Principle 1: Climate and Prevention: Schools that foster positive school climates can help to engage all students in learning by preventing problem behaviors and intervening effectively to support struggling and at-risk students.
Implementation of the Transformative Connected School creates a positive school climate with the desired outcome being successful students. Successful students are engaged in their learning, feel valued, have goals, and a growth versus fixed mindset. Successful students typically have fewer discipline problems.
Principle 2:Expectations and Consequences: Schools that have discipline policies or codes of conduct with clear, appropriate, and consistently applied expectations and consequences will help students improve behavior, increase engagement, and boost achievement.
The Transformative Connected School System acknowledges that all students are internally motivated and this motivation drives behavior. Expectations and consequences are addressed with a Social Contract. This Contract provides an opportunity for the student to be responsible to the group. It is effective when the students take ownership of the agreed-on principles. The teacher is the “keeper of the contract” and knows how to model and expects to see desired behaviors. When the contract is violated logical, developmentally appropriate consequences are enforced and then the focus immediately progresses to strengthening the relationships in the classroom as well as to shifting the students thinking from the external focus on the consequences of a behavior to the internal focus of the value of a behavior.
Principle 3: Equity and Continuous Improvement: Schools that build staff capacity and continuously evaluate the school’s discipline policies and practices are more likely to ensure fairness and equity and promote achievement for all students.
Implementation of the Transformative Connected School is individually tailored to each school. After the ASSC School Climate Assessment Instrument is administered and analyzed the school can determine strengths and areas of needed improvement. This will provide key areas of focus for the training. The goal is for each member of the school to be involved in the implementation and develop a sense of ownership. It is neither a quick fix nor a “one size fits all” approach. Training occurs in stages and provides ever-increasing depth in the understanding of behavior and Transformative Connected School Classroom Practices and Principles.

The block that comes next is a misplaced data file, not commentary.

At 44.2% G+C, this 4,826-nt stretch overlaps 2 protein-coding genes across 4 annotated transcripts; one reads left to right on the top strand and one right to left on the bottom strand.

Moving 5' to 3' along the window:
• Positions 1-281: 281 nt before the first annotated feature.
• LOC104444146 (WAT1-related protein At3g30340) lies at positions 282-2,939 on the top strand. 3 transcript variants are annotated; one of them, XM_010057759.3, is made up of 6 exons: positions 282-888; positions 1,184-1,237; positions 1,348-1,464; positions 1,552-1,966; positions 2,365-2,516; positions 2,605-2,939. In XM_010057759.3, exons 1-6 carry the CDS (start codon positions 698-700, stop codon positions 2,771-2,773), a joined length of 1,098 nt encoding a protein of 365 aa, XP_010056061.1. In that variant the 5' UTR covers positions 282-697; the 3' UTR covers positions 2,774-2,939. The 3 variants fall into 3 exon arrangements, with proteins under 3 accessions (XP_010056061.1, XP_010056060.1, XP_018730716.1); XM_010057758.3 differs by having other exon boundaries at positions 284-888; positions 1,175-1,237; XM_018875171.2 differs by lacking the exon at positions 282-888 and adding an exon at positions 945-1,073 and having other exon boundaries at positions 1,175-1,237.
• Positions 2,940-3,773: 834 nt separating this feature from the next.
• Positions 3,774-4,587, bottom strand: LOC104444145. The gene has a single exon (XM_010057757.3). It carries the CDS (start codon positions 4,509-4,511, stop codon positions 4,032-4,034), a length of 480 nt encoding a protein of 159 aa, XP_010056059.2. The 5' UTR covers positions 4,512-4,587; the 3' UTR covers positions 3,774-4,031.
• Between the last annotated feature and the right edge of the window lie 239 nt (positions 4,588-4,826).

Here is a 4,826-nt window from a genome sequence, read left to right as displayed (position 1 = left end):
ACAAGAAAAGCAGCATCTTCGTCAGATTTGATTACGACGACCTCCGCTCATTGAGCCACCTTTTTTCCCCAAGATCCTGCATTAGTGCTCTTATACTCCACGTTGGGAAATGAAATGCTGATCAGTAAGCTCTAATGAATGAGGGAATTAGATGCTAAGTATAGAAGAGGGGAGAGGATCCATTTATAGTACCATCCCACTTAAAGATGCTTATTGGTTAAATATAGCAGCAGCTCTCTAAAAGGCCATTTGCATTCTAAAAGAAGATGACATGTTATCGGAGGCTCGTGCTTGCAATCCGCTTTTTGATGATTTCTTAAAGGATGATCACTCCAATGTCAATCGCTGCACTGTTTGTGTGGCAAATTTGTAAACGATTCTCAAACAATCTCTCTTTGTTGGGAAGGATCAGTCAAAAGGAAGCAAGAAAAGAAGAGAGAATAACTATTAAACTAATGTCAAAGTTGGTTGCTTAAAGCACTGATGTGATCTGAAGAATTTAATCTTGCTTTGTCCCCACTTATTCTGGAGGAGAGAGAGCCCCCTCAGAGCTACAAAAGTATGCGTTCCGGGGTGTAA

Secretary Duncan has stated that in order to be a great school a school has to be a safe school. This means safe from harm but also safe for students and teachers to challenge themselves, safe for students to share and trust the adults in the school, and safe to try, even if failure is a possibility, because failure is one way we learn. Students who feel safe and valued are higher achieving students and just as importantly they are happier students. Isn’t that what we all want?
Throughout the year and across the United States, New View offers seminars as well as individualized 1 and 2 day training sessions designed to teach the Transformative Connected School System (TCSS) as well as the principles and applications of Perceptual Control Theory (PCT). For more information about TCSS training and implementation or to learn more about the professional applications of Perceptual Control Theory (PCT), please contact Perry Good at New View: 800-441-3604 or 919-942-8491.
Also visit the TCSS website: http://transformativeconnectedschoolsystem.com/